During his career at NIEHS as a reproductive epidemiologist, Allen Wilcox, M.D., Ph.D., has received many accolades for his discoveries in the study of fertility and pregnancy. As he looks forward to retiring from the institute in June, he will add one more commendation to his list — Emeritus Investigator. The new position will allow him to focus exclusively on research, or as he puts it, "all the good stuff."
Early in his career, one of Wilcox’s role models was Johns Hopkins University epidemiologist George Comstock, M.D., Dr.P.H.. Comstock served as doctoral advisor to NIEHS Epidemiology Branch Chief Dale Sandler, Ph.D. when she was in graduate school, and she introduced the two men.
Wilcox and Sandler recall that one of Comstock’s frequent sayings was that he had been lucky all of his life. They used to wonder how such an accomplished scientist could say he was lucky. Wilcox said that in hindsight, coming to NIEHS straight out of graduate school in May 1979 was the beginning of his own 40-year lucky streak.
"Dave Hoel headed the combined NIEHS epidemiology and biostatistics program at the time, and he told our small group, which included Sandler, Walter Rogan, M.D., and Richard Everson, Ph.D., to 'do good research and write good papers,'" Wilcox said. "We were all green and a little unsure how to do that, but we shared ideas and had the resources to do good work."
Sandler said one of the reasons they were successful was that, "The institute was small, and we had direct access to leadership when we needed it."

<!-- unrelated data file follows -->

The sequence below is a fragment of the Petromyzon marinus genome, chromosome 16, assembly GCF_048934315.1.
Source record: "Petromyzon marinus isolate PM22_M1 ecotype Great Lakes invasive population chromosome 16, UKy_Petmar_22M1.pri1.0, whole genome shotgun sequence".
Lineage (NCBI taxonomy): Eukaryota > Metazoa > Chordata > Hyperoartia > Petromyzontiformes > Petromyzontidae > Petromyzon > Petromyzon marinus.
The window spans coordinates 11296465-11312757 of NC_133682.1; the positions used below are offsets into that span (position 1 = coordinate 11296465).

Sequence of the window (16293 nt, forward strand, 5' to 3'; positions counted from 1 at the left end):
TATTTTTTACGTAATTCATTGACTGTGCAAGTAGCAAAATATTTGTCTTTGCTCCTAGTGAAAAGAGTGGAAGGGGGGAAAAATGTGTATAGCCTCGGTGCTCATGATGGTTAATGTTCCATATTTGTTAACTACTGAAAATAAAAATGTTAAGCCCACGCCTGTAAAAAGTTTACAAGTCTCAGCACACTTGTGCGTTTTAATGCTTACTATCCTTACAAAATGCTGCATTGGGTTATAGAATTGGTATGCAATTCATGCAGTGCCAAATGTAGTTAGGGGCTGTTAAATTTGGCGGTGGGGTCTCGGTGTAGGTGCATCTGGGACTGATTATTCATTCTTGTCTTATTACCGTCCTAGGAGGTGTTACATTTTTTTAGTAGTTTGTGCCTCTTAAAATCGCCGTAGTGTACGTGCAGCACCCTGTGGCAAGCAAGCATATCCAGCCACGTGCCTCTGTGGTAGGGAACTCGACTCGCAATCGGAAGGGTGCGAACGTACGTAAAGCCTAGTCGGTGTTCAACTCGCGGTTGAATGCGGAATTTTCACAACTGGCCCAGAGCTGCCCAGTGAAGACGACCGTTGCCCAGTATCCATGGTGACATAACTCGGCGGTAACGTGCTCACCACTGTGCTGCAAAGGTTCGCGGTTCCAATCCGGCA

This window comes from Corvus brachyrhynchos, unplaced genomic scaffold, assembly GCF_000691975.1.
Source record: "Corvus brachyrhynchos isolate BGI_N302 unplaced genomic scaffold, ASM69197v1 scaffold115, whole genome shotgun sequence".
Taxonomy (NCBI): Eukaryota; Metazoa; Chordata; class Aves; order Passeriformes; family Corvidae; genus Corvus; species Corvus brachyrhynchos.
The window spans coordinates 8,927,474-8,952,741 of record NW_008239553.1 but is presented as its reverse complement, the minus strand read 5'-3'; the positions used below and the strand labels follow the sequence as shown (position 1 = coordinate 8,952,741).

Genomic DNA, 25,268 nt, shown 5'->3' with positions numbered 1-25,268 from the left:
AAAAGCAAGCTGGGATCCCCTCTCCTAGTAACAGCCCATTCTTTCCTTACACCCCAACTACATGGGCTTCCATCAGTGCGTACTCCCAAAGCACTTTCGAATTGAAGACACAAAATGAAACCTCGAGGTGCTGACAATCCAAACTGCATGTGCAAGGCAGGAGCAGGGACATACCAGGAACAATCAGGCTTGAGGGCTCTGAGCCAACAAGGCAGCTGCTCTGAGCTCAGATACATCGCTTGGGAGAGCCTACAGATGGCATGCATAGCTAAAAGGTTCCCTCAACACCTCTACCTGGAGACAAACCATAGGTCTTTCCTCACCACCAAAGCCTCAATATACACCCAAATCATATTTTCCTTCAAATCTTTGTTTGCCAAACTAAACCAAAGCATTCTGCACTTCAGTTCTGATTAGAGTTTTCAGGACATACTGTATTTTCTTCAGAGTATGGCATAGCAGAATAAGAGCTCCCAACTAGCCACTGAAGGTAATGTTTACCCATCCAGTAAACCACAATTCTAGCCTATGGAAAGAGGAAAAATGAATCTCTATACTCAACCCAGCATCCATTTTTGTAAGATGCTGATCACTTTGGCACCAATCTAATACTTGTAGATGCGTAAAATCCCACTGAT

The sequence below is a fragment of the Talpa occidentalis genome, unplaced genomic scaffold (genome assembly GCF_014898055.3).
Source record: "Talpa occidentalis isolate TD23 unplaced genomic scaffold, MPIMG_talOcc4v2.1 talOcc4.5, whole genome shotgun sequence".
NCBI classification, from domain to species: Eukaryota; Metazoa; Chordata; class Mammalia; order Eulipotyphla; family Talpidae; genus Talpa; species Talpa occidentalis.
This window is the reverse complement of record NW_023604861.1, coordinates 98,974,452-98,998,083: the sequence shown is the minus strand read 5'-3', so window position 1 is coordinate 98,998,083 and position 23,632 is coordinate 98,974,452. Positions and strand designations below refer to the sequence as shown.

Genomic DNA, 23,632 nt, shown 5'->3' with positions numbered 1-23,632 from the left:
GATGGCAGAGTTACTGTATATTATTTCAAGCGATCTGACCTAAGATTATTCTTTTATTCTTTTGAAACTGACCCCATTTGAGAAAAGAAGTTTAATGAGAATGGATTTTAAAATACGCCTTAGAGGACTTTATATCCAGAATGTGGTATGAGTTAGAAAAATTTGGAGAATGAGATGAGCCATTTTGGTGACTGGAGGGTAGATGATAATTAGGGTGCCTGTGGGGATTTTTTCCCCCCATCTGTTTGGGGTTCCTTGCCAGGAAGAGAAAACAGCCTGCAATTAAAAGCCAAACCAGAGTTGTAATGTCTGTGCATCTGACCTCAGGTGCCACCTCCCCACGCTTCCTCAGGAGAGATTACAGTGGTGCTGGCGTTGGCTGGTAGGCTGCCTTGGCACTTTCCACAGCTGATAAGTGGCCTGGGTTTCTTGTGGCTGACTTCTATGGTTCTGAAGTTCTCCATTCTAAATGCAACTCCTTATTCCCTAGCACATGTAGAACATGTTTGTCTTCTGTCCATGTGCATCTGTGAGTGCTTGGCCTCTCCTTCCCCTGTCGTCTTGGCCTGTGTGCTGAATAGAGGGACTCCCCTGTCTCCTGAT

Collaboration is crucial
Out of this fruitful environment came Wilcox’s first big research endeavor, the Early Pregnancy Study. The team collected daily urine samples from 221 women trying to get pregnant and quickly filled a walk-in freezer with 28,000 urine samples. The plan was to assay these samples for the pregnancy hormone human chorionic gonadotropin, and measure pregnancy loss at a stage so early the women did not know they were pregnant.
When Clarice Weinberg, Ph.D., came to the institute in 1983 and Donna Baird, Ph.D., a year later, their expertise greatly expanded the possibilities of the study. Wilcox knew the research was going to generate a lot of data that he did not know how to analyze. Weinberg created new biostatistical methods for analysis, and Baird organized and supervised the urine sample assays that examined hormones involved in ovulation.
Once the scientists were able to identify the day of ovulation, which took years of laboratory and statistical analysis, they could address a completely different set of interesting topics, such as fertile days of the cycle, when intercourse would lead to pregnancy, and questions surrounding the events of conception. They showed that the fertile window is six days in each menstrual cycle ending with ovulation, and that 25% of pregnancies are lost before women recognize they are pregnant.
"My interest in genetic epidemiology started one day while we were walking together to the parking lot," Weinberg said. "Allen is a remarkable human being and a careful and lucid thinker, who has had a huge effect on my own professional development."
Norway, a special place
Another theme in Wilcox’s research has been his long-standing collaborations with Norwegian researchers. Norway and other Scandinavian countries are a goldmine for epidemiology, because they have well-organized health registries that include the entire population.
Norway started its birth registry in 1967. The people born into that registry are now 52 years old and have completed their own reproductive life. Their children have grown up and had children of their own. The registry provides a wonderful opportunity to look at reproductive issues and how risk is transmitted in families.
Wilcox started this rewarding relationship with Norwegian researchers in 1986 when a young scientist from Bergen, Norway asked to come spend a year at NIEHS. Other collaborations continue to this day.
As Baird reflected on her 35-year partnership with Wilcox and Weinberg on the Early Pregnancy Study, she said the work still prompts them to ask new questions and have impassioned discussions about methods and findings.
"Best of all," she added, "we still find surprises."